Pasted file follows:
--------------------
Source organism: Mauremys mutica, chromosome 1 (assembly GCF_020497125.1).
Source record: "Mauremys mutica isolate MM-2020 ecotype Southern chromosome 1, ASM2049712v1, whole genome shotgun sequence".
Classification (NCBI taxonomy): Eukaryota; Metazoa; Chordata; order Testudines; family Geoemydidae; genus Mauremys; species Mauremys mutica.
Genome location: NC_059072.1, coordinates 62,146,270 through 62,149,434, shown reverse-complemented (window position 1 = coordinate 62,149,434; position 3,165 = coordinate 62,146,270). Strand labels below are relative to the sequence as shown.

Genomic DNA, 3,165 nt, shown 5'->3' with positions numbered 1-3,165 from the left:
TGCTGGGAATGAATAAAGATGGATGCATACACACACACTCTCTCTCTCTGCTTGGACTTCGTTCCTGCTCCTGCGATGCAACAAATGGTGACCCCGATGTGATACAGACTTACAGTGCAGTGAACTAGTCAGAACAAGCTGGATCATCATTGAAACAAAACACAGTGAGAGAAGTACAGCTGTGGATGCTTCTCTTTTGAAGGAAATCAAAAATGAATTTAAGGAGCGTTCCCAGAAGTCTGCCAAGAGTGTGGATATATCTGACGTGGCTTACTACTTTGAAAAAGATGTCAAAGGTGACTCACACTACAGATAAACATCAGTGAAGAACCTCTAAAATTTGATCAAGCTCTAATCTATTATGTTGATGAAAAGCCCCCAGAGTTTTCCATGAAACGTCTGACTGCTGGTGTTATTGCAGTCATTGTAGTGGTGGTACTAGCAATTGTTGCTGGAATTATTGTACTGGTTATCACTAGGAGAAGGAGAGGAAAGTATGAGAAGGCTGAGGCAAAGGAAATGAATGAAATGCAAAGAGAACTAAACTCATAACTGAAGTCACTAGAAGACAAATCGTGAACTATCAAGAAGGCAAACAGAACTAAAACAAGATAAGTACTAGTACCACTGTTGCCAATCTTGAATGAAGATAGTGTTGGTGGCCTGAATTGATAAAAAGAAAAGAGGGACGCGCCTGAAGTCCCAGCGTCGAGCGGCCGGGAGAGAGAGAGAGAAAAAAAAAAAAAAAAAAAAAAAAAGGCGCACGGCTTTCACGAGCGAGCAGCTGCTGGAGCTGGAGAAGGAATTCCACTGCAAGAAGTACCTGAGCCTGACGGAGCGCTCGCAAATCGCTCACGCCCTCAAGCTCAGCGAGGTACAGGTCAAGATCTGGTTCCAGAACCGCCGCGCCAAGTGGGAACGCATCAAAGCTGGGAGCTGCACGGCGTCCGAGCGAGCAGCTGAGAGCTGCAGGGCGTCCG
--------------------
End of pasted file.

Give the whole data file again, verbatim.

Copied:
Source organism: Mauremys mutica, chromosome 1 (assembly GCF_020497125.1).
Source record: "Mauremys mutica isolate MM-2020 ecotype Southern chromosome 1, ASM2049712v1, whole genome shotgun sequence".
Classification (NCBI taxonomy): Eukaryota; Metazoa; Chordata; order Testudines; family Geoemydidae; genus Mauremys; species Mauremys mutica.
Genome location: NC_059072.1, coordinates 62,146,270 through 62,149,434, shown reverse-complemented (window position 1 = coordinate 62,149,434; position 3,165 = coordinate 62,146,270). Strand labels below are relative to the sequence as shown.

Genomic DNA, 3,165 nt, shown 5'->3' with positions numbered 1-3,165 from the left:
TGCTGGGAATGAATAAAGATGGATGCATACACACACACTCTCTCTCTCTGCTTGGACTTCGTTCCTGCTCCTGCGATGCAACAAATGGTGACCCCGATGTGATACAGACTTACAGTGCAGTGAACTAGTCAGAACAAGCTGGATCATCATTGAAACAAAACACAGTGAGAGAAGTACAGCTGTGGATGCTTCTCTTTTGAAGGAAATCAAAAATGAATTTAAGGAGCGTTCCCAGAAGTCTGCCAAGAGTGTGGATATATCTGACGTGGCTTACTACTTTGAAAAAGATGTCAAAGGTGACTCACACTACAGATAAACATCAGTGAAGAACCTCTAAAATTTGATCAAGCTCTAATCTATTATGTTGATGAAAAGCCCCCAGAGTTTTCCATGAAACGTCTGACTGCTGGTGTTATTGCAGTCATTGTAGTGGTGGTACTAGCAATTGTTGCTGGAATTATTGTACTGGTTATCACTAGGAGAAGGAGAGGAAAGTATGAGAAGGCTGAGGCAAAGGAAATGAATGAAATGCAAAGAGAACTAAACTCATAACTGAAGTCACTAGAAGACAAATCGTGAACTATCAAGAAGGCAAACAGAACTAAAACAAGATAAGTACTAGTACCACTGTTGCCAATCTTGAATGAAGATAGTGTTGGTGGCCTGAATTGATAAAAAGAAAAGAGGGACGCGCCTGAAGTCCCAGCGTCGAGCGGCCGGGAGAGAGAGAGAGAAAAAAAAAAAAAAAAAAAAAAAAAGGCGCACGGCTTTCACGAGCGAGCAGCTGCTGGAGCTGGAGAAGGAATTCCACTGCAAGAAGTACCTGAGCCTGACGGAGCGCTCGCAAATCGCTCACGCCCTCAAGCTCAGCGAGGTACAGGTCAAGATCTGGTTCCAGAACCGCCGCGCCAAGTGGGAACGCATCAAAGCTGGGAGCTGCACGGCGTCCGAGCGAGCAGCTGAGAGCTGCAGGGCGTCCG